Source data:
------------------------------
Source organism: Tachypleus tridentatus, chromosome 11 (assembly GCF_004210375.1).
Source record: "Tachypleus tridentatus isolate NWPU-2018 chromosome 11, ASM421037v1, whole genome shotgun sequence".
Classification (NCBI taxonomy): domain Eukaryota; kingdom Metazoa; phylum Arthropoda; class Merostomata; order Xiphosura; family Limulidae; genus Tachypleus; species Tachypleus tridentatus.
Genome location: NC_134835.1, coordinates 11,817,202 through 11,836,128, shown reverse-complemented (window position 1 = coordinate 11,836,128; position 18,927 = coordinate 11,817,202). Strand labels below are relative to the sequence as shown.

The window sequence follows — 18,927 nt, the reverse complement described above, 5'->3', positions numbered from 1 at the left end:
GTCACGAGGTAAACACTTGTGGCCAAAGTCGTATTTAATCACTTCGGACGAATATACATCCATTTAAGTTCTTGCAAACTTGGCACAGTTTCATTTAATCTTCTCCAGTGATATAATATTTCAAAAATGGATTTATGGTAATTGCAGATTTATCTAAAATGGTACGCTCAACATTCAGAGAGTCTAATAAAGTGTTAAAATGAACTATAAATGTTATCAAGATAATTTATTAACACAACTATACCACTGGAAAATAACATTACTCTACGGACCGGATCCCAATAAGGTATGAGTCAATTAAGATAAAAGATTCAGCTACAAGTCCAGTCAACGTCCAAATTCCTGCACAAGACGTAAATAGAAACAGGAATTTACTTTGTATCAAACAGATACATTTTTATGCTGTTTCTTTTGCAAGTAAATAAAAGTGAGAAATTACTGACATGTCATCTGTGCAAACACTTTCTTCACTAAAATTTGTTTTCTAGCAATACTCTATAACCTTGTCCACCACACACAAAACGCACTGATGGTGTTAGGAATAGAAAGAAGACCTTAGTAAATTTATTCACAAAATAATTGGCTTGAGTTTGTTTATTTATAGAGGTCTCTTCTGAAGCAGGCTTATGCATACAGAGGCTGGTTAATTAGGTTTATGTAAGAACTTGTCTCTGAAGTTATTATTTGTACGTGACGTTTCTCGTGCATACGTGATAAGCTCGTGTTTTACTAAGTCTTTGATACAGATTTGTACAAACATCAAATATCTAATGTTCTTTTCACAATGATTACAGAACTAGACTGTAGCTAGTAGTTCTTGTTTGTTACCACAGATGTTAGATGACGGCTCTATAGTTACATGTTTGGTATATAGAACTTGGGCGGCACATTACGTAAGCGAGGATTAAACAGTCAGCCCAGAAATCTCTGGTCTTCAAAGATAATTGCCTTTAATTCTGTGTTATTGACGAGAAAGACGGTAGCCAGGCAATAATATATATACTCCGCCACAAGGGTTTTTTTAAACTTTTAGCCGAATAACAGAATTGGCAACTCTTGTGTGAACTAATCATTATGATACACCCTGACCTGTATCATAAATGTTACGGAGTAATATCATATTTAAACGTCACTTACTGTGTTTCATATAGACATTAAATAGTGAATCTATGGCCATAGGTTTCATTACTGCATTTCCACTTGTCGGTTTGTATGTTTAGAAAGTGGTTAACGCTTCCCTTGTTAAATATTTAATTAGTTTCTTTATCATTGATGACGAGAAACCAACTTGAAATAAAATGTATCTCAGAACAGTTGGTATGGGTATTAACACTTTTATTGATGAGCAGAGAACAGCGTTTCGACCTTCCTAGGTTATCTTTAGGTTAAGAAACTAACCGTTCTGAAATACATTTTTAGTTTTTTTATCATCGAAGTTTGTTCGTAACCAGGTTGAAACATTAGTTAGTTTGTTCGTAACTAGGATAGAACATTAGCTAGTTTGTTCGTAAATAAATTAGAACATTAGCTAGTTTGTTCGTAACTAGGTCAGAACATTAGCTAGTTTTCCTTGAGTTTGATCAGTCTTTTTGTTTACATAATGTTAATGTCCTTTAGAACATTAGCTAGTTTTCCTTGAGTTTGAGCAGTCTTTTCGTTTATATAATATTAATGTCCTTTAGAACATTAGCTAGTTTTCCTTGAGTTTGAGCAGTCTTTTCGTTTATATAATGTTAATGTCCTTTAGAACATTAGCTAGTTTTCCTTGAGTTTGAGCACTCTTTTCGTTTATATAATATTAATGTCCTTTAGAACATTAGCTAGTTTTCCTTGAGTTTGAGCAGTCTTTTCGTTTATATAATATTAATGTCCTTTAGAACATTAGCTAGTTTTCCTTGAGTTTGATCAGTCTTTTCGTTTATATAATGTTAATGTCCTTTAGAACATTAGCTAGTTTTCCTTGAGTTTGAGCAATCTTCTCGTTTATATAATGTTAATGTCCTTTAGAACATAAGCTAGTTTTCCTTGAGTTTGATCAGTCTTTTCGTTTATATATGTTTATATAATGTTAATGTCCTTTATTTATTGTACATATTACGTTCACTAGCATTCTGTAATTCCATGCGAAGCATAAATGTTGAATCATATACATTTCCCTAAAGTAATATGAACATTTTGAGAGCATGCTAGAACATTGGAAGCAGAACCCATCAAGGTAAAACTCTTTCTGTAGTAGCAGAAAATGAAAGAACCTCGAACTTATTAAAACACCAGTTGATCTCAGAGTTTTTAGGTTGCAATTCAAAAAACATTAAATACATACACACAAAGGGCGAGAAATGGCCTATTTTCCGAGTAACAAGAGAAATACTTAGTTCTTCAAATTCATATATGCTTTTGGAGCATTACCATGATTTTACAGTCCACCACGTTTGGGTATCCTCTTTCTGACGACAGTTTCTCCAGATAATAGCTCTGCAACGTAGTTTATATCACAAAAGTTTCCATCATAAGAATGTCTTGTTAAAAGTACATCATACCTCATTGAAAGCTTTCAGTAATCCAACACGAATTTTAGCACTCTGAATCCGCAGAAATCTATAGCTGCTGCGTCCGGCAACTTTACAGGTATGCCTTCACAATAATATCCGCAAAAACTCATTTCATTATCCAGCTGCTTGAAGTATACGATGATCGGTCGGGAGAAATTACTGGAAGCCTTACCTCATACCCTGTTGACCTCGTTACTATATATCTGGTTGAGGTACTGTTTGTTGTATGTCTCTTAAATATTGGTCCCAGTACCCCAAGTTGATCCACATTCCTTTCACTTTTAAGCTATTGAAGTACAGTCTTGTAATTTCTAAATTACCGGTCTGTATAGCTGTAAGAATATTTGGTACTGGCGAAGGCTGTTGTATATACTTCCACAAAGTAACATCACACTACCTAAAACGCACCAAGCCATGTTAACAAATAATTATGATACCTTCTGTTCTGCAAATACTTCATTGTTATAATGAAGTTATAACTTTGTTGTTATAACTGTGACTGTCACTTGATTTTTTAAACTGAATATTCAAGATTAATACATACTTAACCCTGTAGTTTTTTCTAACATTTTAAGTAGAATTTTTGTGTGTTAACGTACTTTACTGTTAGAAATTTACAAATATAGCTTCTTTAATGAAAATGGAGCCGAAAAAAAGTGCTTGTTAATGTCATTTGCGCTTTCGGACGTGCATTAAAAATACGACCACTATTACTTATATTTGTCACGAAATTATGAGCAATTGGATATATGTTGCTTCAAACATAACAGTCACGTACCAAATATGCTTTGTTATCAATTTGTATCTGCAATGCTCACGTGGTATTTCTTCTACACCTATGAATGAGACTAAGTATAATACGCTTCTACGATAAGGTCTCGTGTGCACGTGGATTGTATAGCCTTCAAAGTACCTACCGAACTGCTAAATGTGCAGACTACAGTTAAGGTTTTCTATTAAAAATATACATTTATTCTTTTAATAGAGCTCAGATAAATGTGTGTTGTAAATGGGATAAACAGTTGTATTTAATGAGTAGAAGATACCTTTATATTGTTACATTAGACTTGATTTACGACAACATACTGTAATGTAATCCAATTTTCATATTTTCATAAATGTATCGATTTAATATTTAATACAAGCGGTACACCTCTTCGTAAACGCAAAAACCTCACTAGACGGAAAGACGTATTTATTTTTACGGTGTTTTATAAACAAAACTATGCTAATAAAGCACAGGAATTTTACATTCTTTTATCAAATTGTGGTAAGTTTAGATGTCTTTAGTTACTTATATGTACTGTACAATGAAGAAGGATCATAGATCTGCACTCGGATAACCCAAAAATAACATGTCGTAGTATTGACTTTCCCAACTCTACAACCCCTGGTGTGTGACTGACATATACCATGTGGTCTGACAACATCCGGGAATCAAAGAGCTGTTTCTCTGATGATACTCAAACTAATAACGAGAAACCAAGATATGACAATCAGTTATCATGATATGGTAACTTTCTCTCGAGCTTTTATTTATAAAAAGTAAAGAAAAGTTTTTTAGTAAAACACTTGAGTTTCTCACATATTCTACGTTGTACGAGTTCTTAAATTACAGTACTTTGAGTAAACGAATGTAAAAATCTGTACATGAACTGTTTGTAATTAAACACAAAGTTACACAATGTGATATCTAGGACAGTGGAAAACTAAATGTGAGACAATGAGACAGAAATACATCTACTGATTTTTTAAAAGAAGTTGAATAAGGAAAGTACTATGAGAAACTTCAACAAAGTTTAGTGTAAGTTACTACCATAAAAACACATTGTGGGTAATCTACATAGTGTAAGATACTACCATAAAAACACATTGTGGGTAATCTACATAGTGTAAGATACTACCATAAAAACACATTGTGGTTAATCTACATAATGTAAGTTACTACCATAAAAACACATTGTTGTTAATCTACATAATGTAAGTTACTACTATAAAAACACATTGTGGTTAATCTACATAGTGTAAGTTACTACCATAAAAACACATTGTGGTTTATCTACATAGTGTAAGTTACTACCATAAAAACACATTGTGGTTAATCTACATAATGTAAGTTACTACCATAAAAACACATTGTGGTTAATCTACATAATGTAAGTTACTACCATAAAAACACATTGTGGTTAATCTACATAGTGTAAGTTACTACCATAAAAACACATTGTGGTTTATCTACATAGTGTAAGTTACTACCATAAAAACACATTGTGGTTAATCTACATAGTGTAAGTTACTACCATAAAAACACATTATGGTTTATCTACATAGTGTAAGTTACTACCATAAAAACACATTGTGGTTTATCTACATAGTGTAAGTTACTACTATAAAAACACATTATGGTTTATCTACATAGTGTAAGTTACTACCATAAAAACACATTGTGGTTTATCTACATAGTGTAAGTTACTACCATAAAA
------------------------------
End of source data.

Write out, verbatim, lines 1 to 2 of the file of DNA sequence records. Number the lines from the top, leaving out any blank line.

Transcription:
Source organism: Tachypleus tridentatus, chromosome 11 (assembly GCF_004210375.1).
Source record: "Tachypleus tridentatus isolate NWPU-2018 chromosome 11, ASM421037v1, whole genome shotgun sequence".